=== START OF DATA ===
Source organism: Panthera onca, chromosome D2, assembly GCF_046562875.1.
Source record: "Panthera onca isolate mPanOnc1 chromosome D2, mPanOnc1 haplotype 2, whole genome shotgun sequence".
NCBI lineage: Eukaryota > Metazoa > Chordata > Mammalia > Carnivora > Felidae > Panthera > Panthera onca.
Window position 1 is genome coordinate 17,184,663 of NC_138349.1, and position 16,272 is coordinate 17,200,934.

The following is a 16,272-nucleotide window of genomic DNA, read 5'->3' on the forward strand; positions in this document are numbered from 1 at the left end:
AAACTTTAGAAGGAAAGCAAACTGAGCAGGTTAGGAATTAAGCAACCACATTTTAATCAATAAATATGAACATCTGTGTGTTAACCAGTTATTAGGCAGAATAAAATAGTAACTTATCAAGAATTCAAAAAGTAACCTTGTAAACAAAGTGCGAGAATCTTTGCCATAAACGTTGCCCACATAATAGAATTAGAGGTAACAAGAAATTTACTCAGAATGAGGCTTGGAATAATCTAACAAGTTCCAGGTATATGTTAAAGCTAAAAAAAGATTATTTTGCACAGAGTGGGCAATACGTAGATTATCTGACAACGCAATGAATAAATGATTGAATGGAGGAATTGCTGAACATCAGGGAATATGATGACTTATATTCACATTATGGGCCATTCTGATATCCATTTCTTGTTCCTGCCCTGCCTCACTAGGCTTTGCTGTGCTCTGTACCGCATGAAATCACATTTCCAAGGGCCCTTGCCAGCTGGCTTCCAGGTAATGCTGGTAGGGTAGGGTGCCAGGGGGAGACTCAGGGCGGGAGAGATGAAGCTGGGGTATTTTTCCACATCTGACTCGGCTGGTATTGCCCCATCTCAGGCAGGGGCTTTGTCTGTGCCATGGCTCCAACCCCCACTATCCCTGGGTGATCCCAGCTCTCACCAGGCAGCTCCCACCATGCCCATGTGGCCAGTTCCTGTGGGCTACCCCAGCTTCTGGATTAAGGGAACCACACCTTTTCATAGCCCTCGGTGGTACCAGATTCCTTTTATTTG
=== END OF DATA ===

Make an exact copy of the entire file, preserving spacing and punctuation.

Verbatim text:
Source organism: Panthera onca, chromosome D2, assembly GCF_046562875.1.
Source record: "Panthera onca isolate mPanOnc1 chromosome D2, mPanOnc1 haplotype 2, whole genome shotgun sequence".
NCBI lineage: Eukaryota > Metazoa > Chordata > Mammalia > Carnivora > Felidae > Panthera > Panthera onca.
Window position 1 is genome coordinate 17,184,663 of NC_138349.1, and position 16,272 is coordinate 17,200,934.

The following is a 16,272-nucleotide window of genomic DNA, read 5'->3' on the forward strand; positions in this document are numbered from 1 at the left end:
AAACTTTAGAAGGAAAGCAAACTGAGCAGGTTAGGAATTAAGCAACCACATTTTAATCAATAAATATGAACATCTGTGTGTTAACCAGTTATTAGGCAGAATAAAATAGTAACTTATCAAGAATTCAAAAAGTAACCTTGTAAACAAAGTGCGAGAATCTTTGCCATAAACGTTGCCCACATAATAGAATTAGAGGTAACAAGAAATTTACTCAGAATGAGGCTTGGAATAATCTAACAAGTTCCAGGTATATGTTAAAGCTAAAAAAAGATTATTTTGCACAGAGTGGGCAATACGTAGATTATCTGACAACGCAATGAATAAATGATTGAATGGAGGAATTGCTGAACATCAGGGAATATGATGACTTATATTCACATTATGGGCCATTCTGATATCCATTTCTTGTTCCTGCCCTGCCTCACTAGGCTTTGCTGTGCTCTGTACCGCATGAAATCACATTTCCAAGGGCCCTTGCCAGCTGGCTTCCAGGTAATGCTGGTAGGGTAGGGTGCCAGGGGGAGACTCAGGGCGGGAGAGATGAAGCTGGGGTATTTTTCCACATCTGACTCGGCTGGTATTGCCCCATCTCAGGCAGGGGCTTTGTCTGTGCCATGGCTCCAACCCCCACTATCCCTGGGTGATCCCAGCTCTCACCAGGCAGCTCCCACCATGCCCATGTGGCCAGTTCCTGTGGGCTACCCCAGCTTCTGGATTAAGGGAACCACACCTTTTCATAGCCCTCGGTGGTACCAGATTCCTTTTATTTG